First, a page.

Luckily, the experiment works, and lucky readers get not only a new Lisa Jewell thriller, but also a unique look at an author in bloom, as well as an examination of the current state of commercial fiction, a genre not typically open to such academics Test.

Let’s look at the fiction first. The family above told the story of a group of people associated with a large, sprawling London home, and contained many of the elements Jewell is known for – a middle-class London environment, a family with secrets, an “outsider” who goes inside – or being pulled down into – the mess. Although it provided the resolution required of books in the crime/thriller genre, the end of the book also contained a cliffhanger, which in turn provided the starting point for it The family stays.

This new book contains all the elements of the classic detective novel – the discovery of a body, a dedicated police officer and family members who don’t even tell each other the whole truth – as well as the richly drawn characters that Jewel is known for. Meanwhile, a subplot involving a woman under coercive control is chilling, sadly believable, and extremely well drawn.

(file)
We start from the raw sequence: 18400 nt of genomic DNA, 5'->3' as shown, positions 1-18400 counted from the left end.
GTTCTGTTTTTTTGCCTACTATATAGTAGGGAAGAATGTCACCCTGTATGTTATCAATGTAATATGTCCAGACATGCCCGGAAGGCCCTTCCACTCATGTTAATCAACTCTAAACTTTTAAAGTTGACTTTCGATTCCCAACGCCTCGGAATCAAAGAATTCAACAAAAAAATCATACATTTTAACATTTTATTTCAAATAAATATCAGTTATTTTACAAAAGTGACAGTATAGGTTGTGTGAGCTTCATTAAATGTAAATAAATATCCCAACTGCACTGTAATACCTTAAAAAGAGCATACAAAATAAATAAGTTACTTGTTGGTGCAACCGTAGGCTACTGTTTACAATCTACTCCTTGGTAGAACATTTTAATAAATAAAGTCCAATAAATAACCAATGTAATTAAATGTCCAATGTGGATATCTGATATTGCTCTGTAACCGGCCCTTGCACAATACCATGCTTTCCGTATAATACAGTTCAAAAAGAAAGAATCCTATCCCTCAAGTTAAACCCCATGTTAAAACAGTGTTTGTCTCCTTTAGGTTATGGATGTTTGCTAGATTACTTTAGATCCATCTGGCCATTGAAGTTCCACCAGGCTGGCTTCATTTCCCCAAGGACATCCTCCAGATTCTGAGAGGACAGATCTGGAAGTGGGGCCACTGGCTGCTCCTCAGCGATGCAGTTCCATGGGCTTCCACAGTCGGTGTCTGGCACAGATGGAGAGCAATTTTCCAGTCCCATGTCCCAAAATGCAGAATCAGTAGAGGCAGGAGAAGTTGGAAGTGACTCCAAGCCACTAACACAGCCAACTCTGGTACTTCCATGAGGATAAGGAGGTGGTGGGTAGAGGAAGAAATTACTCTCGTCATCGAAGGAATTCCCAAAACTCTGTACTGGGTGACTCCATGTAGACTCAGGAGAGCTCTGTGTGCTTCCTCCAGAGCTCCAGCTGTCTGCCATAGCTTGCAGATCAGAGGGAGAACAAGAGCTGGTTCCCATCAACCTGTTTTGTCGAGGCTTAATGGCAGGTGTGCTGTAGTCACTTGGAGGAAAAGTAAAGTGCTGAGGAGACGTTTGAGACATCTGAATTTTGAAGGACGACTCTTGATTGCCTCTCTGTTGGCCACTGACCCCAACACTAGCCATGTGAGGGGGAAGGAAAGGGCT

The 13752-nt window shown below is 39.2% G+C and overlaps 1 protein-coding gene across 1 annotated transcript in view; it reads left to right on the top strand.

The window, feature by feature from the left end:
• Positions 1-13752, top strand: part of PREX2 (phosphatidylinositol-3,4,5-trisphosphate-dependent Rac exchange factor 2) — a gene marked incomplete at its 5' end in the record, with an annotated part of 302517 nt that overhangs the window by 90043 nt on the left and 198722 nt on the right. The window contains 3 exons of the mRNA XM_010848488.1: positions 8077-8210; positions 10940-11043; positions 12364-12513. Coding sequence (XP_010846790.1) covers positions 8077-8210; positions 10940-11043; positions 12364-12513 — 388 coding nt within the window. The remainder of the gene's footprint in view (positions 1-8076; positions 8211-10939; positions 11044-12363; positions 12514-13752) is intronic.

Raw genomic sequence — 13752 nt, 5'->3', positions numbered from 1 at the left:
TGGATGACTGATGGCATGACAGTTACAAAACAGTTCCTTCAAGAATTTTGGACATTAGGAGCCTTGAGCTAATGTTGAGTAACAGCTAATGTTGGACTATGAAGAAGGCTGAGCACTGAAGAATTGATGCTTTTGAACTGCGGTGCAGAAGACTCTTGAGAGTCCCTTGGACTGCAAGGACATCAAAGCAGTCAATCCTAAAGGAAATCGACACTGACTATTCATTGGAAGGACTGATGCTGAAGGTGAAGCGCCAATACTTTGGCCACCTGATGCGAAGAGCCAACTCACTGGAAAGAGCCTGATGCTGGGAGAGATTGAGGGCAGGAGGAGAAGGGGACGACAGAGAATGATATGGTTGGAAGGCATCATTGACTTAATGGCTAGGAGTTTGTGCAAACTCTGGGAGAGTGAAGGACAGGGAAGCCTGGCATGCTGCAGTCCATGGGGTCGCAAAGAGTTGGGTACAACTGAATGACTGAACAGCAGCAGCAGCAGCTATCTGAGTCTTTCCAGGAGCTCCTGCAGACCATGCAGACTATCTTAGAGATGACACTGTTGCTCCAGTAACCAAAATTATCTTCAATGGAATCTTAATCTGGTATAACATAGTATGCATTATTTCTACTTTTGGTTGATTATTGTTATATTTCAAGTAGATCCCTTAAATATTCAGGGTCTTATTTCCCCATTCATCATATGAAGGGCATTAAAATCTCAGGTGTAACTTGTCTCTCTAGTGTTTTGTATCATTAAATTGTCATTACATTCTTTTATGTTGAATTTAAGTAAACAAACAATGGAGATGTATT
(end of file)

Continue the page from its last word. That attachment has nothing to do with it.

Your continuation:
The family stays then it’s typically satisfying reading and will make Lisa Jewell’s many fans very happy indeed. But what about the book of the book? The truth about Lisa Jewell is, in its own way, just as great a page turner. While shadowing an author isn’t unique – Andy Martin did it with Lee Child, for example – Brooker also had to deal with Covid, meaning many of his early meetings with Jewell were on Zoom. He could not therefore always be “in the room”, but this does indeed make the book a faithful representation of the creative process in 2020/21, when most of the communication between author, editor and other members of the creative team had to take place via a screen.